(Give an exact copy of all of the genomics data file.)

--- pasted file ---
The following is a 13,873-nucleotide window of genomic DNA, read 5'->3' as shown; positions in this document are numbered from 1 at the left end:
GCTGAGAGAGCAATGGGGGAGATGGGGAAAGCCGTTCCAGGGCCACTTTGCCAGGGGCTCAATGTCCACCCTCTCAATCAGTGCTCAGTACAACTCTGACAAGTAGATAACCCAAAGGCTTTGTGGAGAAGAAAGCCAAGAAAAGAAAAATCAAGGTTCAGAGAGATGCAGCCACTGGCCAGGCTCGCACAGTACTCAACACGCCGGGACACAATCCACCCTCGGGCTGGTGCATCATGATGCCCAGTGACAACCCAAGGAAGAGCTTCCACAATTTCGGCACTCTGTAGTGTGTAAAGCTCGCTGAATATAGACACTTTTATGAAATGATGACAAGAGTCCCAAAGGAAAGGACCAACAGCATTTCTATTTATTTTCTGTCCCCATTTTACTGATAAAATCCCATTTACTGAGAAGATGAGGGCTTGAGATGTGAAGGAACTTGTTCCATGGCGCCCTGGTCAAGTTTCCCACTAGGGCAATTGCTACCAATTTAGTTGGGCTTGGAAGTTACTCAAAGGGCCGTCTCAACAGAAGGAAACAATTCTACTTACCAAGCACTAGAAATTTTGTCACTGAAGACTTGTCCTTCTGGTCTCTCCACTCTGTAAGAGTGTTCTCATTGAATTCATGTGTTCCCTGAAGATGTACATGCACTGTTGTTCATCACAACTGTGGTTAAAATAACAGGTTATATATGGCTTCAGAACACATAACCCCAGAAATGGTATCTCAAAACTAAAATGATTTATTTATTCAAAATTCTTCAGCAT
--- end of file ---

The following is a 13,873-nucleotide window of genomic DNA, read 5'->3' as shown; positions in this document are numbered from 1 at the left end:
GCTGAGAGAGCAATGGGGGAGATGGGGAAAGCCGTTCCAGGGCCACTTTGCCAGGGGCTCAATGTCCACCCTCTCAATCAGTGCTCAGTACAACTCTGACAAGTAGATAACCCAAAGGCTTTGTGGAGAAGAAAGCCAAGAAAAGAAAAATCAAGGTTCAGAGAGATGCAGCCACTGGCCAGGCTCGCACAGTACTCAACACGCCGGGACACAATCCACCCTCGGGCTGGTGCATCATGATGCCCAGTGACAACCCAAGGAAGAGCTTCCACAATTTCGGCACTCTGTAGTGTGTAAAGCTCGCTGAATATAGACACTTTTATGAAATGATGACAAGAGTCCCAAAGGAAAGGACCAACAGCATTTCTATTTATTTTCTGTCCCCATTTTACTGATAAAATCCCATTTACTGAGAAGATGAGGGCTTGAGATGTGAAGGAACTTGTTCCATGGCGCCCTGGTCAAGTTTCCCACTAGGGCAATTGCTACCAATTTAGTTGGGCTTGGAAGTTACTCAAAGGGCCGTCTCAACAGAAGGAAACAATTCTACTTACCAAGCACTAGAAATTTTGTCACTGAAGACTTGTCCTTCTGGTCTCTCCACTCTGTAAGAGTGTTCTCATTGAATTCATGTGTTCCCTGAAGATGTACATGCACTGTTGTTCATCACAACTGTGGTTAAAATAACAGGTTATATATGGCTTCAGAACACATAACCCCAGAAATGGTATCTCAAAACTAAAATGATTTATTTATTCAAAATTCTTCAGCAT